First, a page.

|Written by Frank Joseph Smecker|
|Monday, 30 March 2009|
Lately, many may have heard the affable radio jingles for nuclear energy as a clean and reliable candidate to supplant the U.S.’s reliance on foreign fossil fuels. This is sheer, malignant propaganda. Nuclear energy, along with its requisite mining, is not only unsustainable to a high degree, but is, in all aspects, violently rapacious as it dissolves the planet’s fecundity and ultimately encumbers the creation of life for generations to come. It is imperative that nuclear is removed from the lexicon of domestic energy policy and that we, as a people, consider alternative energy options while significantly reducing our consumption levels.
From its inception through mining processes to enrichment, fission, and post-fission, nuclear energy supplies the human race with more destructive waste than energy. A typical 1,000 megawatt plant produces roughly 500 pounds of plutonium and 20-30 tons of high-level radioactive waste annually. There is no known safe and secure way to dispose of the waste. The rate of decay of a radioactive isotope is called its half-life (e.g., the half-life of Plutonium-239 is 24,000 years). The hazardous life of a radioactive element--that being the amount of time needed before the element stops posing a significant risk to people’s mortal health--is at least 10 half-lives; that means plutonium-239 will remain deadly for at least 240,000 years.
DU (depleted uranium, U-238) has a half-life of 4.5 billion years--its hazardous life is uncertain. Despite there being no known safe and secure riddance of the material, the U.S. has made over 1 billion tons of DU for its own "practical" use. DU is used in armor-piercing incendiaries and has been released over Iraq, Afghanistan, Kosovo, and Bosnia. According to research done by the World Health Organization (WHO), DU emits an ionizing radiation responsible for irreversible DNA and genetic damage, and ultimately cancer, an assortment of lethal lung/kidney diseases, and/or death; not to mention its fallout rings the globe by way of the jet streams above.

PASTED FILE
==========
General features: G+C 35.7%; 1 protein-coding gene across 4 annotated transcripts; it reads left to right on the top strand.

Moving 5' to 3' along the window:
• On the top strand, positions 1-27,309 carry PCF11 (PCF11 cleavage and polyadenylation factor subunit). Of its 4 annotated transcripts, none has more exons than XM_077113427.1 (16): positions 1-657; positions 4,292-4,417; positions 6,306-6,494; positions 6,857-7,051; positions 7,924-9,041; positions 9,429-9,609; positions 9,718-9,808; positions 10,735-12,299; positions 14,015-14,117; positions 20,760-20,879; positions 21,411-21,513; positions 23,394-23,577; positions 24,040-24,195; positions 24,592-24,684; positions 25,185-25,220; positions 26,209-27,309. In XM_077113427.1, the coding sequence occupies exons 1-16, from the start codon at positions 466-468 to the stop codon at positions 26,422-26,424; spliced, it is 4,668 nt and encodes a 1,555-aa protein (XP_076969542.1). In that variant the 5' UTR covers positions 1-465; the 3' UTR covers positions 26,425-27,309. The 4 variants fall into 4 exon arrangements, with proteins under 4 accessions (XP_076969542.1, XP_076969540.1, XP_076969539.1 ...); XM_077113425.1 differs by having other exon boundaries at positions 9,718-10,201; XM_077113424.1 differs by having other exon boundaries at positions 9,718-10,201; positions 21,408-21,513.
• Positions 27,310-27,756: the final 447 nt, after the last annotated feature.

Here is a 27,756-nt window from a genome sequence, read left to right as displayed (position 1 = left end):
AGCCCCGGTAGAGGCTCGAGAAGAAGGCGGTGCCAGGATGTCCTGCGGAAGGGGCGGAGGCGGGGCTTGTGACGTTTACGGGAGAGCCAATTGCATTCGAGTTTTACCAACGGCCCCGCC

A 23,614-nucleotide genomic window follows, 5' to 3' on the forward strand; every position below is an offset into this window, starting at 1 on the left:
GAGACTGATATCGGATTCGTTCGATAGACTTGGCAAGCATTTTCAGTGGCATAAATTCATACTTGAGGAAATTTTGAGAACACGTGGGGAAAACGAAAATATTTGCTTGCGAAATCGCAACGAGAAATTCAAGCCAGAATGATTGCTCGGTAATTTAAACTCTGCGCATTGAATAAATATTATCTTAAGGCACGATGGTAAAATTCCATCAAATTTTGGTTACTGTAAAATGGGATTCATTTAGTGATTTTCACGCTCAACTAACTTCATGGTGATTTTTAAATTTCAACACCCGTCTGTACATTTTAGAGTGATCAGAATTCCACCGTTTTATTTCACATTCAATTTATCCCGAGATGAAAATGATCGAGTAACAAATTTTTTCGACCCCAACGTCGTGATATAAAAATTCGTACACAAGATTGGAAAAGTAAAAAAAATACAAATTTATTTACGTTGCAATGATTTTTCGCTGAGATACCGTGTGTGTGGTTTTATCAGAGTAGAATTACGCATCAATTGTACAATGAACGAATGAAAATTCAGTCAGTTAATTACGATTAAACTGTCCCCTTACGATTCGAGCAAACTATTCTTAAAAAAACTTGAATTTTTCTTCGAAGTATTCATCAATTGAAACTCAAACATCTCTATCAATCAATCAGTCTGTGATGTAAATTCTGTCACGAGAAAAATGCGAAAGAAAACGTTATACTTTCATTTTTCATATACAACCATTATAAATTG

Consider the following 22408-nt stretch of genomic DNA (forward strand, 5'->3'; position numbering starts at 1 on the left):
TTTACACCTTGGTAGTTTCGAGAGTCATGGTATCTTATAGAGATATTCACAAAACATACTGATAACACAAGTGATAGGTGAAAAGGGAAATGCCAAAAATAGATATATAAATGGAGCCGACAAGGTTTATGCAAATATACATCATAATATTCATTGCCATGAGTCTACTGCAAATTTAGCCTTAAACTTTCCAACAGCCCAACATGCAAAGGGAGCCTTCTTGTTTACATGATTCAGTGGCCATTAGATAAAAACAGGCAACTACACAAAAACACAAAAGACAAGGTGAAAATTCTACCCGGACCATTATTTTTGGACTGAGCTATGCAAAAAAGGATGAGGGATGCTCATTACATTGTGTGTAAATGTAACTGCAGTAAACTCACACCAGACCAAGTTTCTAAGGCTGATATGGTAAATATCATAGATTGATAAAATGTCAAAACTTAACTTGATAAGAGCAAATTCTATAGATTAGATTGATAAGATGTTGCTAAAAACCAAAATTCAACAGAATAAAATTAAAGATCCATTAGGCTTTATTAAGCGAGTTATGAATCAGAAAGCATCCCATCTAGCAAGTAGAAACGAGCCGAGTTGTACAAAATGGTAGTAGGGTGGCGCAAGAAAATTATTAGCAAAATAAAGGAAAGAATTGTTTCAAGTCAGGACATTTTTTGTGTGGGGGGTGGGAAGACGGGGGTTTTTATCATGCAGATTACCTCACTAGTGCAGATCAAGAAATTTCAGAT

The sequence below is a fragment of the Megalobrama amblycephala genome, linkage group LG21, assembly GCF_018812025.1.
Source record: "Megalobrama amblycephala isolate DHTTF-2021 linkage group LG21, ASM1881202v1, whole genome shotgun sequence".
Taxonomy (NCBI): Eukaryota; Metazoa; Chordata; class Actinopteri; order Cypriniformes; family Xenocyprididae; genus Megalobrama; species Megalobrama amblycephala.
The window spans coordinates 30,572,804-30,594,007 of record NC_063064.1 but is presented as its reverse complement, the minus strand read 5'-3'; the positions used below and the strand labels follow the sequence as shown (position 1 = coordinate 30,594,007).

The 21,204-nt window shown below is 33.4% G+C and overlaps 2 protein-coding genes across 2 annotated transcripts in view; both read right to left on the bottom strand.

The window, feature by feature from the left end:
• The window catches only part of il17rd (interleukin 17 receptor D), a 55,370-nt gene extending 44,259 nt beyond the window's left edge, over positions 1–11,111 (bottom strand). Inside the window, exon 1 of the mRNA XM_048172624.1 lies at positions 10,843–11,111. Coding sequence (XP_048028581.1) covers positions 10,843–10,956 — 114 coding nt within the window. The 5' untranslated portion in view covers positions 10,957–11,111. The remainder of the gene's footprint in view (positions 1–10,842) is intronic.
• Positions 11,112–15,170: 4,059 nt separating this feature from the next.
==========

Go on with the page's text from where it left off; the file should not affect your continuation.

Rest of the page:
Hundreds of thousands of Iraqis and Afghanis have been maimed and infants born with deformed limbs or without heads--by the incessant U.S. aerial deployment of DU since the first Gulf War and beyond. Despite the Nuclear Energy Institute’s (NEI) egregious claim that nuclear energy is safe and "green" with zero emissions, analysis proves otherwise. In fact, the nuclear industry is a large contributor to the greenhouse gas aggregate and global warming. The mining of uranium is especially intensive in emitting CO2, alongside a stringent reliance on diesel fuel to operate the machinery. Considering as well the mining of uranium, fuel enrichment, and plant construction combined to culminate an operating facility, the equivalent of 34-60 grams of CO2 are emitted per kilowatt of energy (from each operational facility).
In 2007 the U.S.’s total generation of energy from nuclear fission was 806.5 billion kWh (kilowatt hours). That equals anywhere from 27,421 billion to 48,390 billion grams of CO2 released into the atmosphere in that year alone. The global emissions are much starker, ranging anywhere from 90,429.8 billion to 159,582 billion grams of CO2 released into the atmosphere. Once again, these numbers will only climb drastically with demand. In order to replace the entire world’s fossil fuels, more than 2,000 new nuclear facilities would have to be built--an endeavor that would assail the ecology of the planet and its people.